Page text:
HBO knew what it was in for when adapting DC Comics’ “Watchmen” (1986–87). Depending on who you ask, Zack Snyder’s three-hour 2009 film adaptation is either genius or hot garbage, and the comic itself is revered by so many that showrunner Damon Lindelof had to either live up to an incredible merged vision of fiction and reality or make up for past failures.
Every sign so far indicates that “Watchmen” (2019–) will exceed any and all reasonable expectations that viewers set for it. What is so clever about its conception and shape from a viewer’s experience though is no matter how well-versed you are in the comic, you still don’t know what to expect.
Lindelof has been very public about the fact that “Watchmen” is not a direct adaptation, but rather a “remix.“ Set in present day, rather than in the 1980s like the comic, the show takes the events of the comic and then runs them to their logical conclusion of how things would be played out up to now.
This is an incredibly thoughtful move by Lindelof because it allows for more creativity and freedom with the story but also sticks to the themes and characters at the heart of comic. The present day context forces these themes to be infused with relevant issues, making the show feel even more alive.
And that gets at the heart of just what makes this show so great: thought and energy. Every frame feels carefully crafted not just with easter eggs for dedicated “Watchmen” comic fans, but with information for viewers trying to learn about the characters and the story.
Each character feels incredibly real and lived thanks to both fantastic performances and the revealing stories built around these characters. Although it should be reemphasized just how amazing Regina King, Jean Smart and Jeremy Irons’ performances are.
Set mostly in Tulsa, Okla., the set design makes this dystopian world feel not so distant, especially because its opening scene, a recreation of the Black Wall Street Massacre, is based in our very real American history.
Even if you don’t have the full knowledge of the “Watchmen” comics, the show is very intelligent in letting you know it does, either entirely or partially, have a purpose, which is incredibly comforting to realize.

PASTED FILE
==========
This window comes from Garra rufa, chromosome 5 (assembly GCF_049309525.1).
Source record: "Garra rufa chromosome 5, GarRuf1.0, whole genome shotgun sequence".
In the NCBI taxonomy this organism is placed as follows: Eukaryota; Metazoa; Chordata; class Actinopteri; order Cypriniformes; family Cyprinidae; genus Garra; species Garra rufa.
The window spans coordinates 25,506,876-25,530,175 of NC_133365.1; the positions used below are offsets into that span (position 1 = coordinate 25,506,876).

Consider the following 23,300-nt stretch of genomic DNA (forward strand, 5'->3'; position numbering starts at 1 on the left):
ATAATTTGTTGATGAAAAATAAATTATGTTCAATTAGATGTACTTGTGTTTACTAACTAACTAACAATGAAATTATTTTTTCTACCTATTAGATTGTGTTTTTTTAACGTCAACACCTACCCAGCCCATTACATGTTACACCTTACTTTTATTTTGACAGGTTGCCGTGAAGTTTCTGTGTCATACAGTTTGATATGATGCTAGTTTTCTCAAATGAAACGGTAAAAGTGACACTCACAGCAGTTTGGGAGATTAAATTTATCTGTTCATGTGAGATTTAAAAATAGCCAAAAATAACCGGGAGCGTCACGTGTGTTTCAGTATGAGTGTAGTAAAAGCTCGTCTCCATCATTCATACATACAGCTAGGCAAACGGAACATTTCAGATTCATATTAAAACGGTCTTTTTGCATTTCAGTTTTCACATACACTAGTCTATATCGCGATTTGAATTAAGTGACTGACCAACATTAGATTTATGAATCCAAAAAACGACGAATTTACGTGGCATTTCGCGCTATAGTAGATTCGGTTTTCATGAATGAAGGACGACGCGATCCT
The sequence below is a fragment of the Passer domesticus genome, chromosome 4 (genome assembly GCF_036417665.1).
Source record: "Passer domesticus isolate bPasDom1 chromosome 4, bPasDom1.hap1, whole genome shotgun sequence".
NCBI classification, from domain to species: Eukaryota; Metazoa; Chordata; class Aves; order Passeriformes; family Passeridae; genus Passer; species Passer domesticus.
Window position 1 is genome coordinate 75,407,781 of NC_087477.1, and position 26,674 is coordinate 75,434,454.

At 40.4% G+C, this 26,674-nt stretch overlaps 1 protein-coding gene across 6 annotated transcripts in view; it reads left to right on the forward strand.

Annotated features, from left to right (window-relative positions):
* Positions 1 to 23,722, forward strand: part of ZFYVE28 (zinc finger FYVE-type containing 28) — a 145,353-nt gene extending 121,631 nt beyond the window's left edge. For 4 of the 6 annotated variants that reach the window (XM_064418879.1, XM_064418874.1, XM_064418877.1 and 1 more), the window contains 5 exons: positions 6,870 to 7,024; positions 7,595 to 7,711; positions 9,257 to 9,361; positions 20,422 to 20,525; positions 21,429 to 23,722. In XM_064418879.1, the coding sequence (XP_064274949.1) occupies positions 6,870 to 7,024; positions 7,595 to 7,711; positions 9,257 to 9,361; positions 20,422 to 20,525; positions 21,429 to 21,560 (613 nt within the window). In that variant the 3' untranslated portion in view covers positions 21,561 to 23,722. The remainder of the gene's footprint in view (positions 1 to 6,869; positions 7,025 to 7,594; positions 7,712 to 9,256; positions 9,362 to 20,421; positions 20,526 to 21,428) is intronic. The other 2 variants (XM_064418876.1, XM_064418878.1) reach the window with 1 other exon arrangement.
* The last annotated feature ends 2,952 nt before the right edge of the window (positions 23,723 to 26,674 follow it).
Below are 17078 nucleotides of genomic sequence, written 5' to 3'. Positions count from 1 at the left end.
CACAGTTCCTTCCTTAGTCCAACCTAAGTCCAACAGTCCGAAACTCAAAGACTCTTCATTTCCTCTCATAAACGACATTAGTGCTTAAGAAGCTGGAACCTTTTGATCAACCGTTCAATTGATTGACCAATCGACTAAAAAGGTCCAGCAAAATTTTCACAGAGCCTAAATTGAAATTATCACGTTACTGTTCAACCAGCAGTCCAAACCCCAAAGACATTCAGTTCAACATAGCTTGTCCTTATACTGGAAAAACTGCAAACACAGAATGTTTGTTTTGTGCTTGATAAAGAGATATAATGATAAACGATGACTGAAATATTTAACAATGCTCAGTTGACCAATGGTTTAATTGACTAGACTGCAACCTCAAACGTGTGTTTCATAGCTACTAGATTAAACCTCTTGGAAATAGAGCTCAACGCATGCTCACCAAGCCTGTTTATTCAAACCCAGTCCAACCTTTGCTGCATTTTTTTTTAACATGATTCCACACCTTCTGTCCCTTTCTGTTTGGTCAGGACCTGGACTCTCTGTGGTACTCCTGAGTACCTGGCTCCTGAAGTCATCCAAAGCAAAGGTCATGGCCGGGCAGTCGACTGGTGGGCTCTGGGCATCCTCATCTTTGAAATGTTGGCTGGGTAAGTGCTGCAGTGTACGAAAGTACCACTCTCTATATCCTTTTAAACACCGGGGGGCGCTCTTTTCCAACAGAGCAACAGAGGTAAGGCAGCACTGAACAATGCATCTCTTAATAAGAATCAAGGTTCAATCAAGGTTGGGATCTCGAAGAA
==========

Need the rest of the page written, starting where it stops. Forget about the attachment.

The energy of this show is what takes it from just intriguing to electric. The score, composed by Nine Inch Nails frontman Trent Reznor, at its best compounds the tension of a moment or even creates it all on its own. It knows how to fit the mood so well. Whether it’s mysterious or aggressive, the score only makes you feel more bought into what’s on the screen.
The show is also professional in its other production components. The writing is well done. For a show that is so politically oriented, it never feels like it is overly simplistic with its characters’ feelings and how they do, or don’t, express them. All action and fight sequences are well choreographed and well edited and feel real and engaging.
It cannot be overstated enough how the level of detail and care that goes into every single frame is clear and obvious. It isn’t done just for the sake of gaining any sort of praise, but for actually entertaining and exciting the viewer. People without “Watchmen” background knowledge can do some reading if they like, but they really do not need to.
When all of its elements come together, “Watchmen” can run at such a high level of excitement that it makes you feel your blood is accelerating like a bullet train through your veins. Put it at the top of your must-watch list and start watching all the previously aired episodes.